Author's School

Graduate School of Arts & Sciences

Author's Department/Program

Psychology

Language

English (en)

Date of Award

1-1-2011

Degree Type

Thesis

Degree Name

Master of Arts (MA)

Chair and Committee

Ian Dobbins

Abstract

We examined the influence of external recommendations on recognition memory decisions. In contrast to prior literature that primarily focuses on the negative impacts of external influences during memory judgments, we investigated whether participants can capitalize on explicit reliable recommendations in order to improve their performance. In the first experiment, participants were given explicit external recommendations: “Likely Old” or “Likely New”) that were 75% accurate for deeply and shallowly encoded test items. In the second experiment, participants were given varying levels of recommendations: 65% and 85% accurate). Across both experiments we found that participants improved their performance when given external recommendations relative to when no recommendations were available. Furthermore, we found that the degree to which participants benefitted from external recommendations is, in part, dependent on metacognitive monitoring ability. Finally, corrective feedback did not seem to improve participants’ ability to utilize external recommendations.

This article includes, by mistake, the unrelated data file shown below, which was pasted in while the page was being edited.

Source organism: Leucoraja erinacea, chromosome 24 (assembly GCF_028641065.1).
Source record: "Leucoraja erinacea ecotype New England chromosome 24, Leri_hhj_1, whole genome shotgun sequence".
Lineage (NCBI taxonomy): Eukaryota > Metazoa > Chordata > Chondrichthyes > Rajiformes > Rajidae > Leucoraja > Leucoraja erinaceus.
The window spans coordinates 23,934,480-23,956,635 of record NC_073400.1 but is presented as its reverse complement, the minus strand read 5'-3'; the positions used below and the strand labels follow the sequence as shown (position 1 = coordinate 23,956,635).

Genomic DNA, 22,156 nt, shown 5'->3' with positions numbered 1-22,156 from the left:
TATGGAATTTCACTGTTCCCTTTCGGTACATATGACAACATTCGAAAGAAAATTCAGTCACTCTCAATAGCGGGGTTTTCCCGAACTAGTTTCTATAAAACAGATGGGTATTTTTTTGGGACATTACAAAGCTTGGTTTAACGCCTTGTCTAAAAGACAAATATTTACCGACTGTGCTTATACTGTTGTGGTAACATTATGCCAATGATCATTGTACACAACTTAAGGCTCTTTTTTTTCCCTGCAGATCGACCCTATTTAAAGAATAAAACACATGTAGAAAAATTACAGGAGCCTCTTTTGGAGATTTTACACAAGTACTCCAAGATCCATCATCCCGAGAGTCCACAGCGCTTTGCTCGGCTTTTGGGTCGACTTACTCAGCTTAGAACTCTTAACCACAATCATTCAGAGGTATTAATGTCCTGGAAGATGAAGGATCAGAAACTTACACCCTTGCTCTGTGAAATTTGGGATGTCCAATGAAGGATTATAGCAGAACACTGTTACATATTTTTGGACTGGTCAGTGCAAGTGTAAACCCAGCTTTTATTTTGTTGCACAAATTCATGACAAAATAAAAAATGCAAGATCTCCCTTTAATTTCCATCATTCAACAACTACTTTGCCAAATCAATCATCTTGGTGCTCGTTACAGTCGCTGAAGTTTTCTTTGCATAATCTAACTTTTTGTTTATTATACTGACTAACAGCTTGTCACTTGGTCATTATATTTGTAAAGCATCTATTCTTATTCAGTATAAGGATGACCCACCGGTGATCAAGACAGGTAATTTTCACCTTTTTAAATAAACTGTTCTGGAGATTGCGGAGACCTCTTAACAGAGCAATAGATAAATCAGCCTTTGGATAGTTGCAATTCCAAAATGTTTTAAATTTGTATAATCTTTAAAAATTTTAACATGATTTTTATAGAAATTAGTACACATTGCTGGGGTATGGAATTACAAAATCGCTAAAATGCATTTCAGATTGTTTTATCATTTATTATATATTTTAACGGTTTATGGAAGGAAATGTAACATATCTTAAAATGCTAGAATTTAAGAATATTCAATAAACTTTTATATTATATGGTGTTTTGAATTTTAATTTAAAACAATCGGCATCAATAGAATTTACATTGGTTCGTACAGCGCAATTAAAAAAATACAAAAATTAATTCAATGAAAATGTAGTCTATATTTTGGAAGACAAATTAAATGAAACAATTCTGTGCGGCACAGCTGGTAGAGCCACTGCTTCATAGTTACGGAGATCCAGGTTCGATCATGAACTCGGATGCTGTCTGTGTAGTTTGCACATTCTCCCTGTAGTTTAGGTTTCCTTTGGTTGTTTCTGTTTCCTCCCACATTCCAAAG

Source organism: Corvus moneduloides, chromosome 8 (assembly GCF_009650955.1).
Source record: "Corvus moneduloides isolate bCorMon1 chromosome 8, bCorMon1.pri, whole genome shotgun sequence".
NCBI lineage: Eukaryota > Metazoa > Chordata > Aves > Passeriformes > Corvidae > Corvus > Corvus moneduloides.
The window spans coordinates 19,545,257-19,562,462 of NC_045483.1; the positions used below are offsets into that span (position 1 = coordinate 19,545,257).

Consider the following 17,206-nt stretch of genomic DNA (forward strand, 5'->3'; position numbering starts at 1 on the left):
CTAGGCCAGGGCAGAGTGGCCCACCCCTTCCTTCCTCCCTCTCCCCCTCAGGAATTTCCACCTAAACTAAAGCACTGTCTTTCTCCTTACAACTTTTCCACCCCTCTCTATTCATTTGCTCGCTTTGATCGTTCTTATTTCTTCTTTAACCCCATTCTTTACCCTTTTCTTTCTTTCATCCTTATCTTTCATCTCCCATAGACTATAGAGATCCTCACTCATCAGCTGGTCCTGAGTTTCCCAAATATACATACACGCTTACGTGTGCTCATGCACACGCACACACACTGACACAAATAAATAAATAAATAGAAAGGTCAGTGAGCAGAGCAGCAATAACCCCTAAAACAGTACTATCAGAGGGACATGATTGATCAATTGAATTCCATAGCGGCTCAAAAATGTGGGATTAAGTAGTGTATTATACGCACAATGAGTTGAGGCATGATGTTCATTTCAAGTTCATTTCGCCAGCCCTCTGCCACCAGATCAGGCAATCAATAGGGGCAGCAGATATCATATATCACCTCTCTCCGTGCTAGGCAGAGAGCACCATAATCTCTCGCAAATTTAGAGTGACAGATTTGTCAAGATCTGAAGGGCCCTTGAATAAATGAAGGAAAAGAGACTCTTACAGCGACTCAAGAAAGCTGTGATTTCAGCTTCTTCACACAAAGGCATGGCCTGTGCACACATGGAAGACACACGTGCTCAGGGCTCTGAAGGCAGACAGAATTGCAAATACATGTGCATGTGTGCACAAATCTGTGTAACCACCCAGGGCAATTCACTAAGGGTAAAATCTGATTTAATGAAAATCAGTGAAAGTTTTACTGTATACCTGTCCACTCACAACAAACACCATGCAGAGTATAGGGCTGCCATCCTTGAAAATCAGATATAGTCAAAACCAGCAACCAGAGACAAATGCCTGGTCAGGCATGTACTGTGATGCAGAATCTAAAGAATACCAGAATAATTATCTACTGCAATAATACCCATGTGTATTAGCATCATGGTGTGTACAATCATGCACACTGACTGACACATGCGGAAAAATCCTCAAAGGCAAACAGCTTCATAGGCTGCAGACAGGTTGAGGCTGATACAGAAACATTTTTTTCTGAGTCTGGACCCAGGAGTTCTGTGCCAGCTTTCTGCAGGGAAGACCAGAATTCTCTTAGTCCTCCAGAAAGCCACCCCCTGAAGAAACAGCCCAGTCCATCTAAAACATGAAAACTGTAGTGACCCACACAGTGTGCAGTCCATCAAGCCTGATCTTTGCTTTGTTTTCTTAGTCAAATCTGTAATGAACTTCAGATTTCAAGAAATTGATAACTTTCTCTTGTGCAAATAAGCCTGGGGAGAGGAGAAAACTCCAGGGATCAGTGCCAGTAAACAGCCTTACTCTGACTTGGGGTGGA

DOI

https://doi.org/10.7936/K7K35RSV

Comments

Permanent URL: http://dx.doi.org/10.7936/K7K35RSV

Share

COinS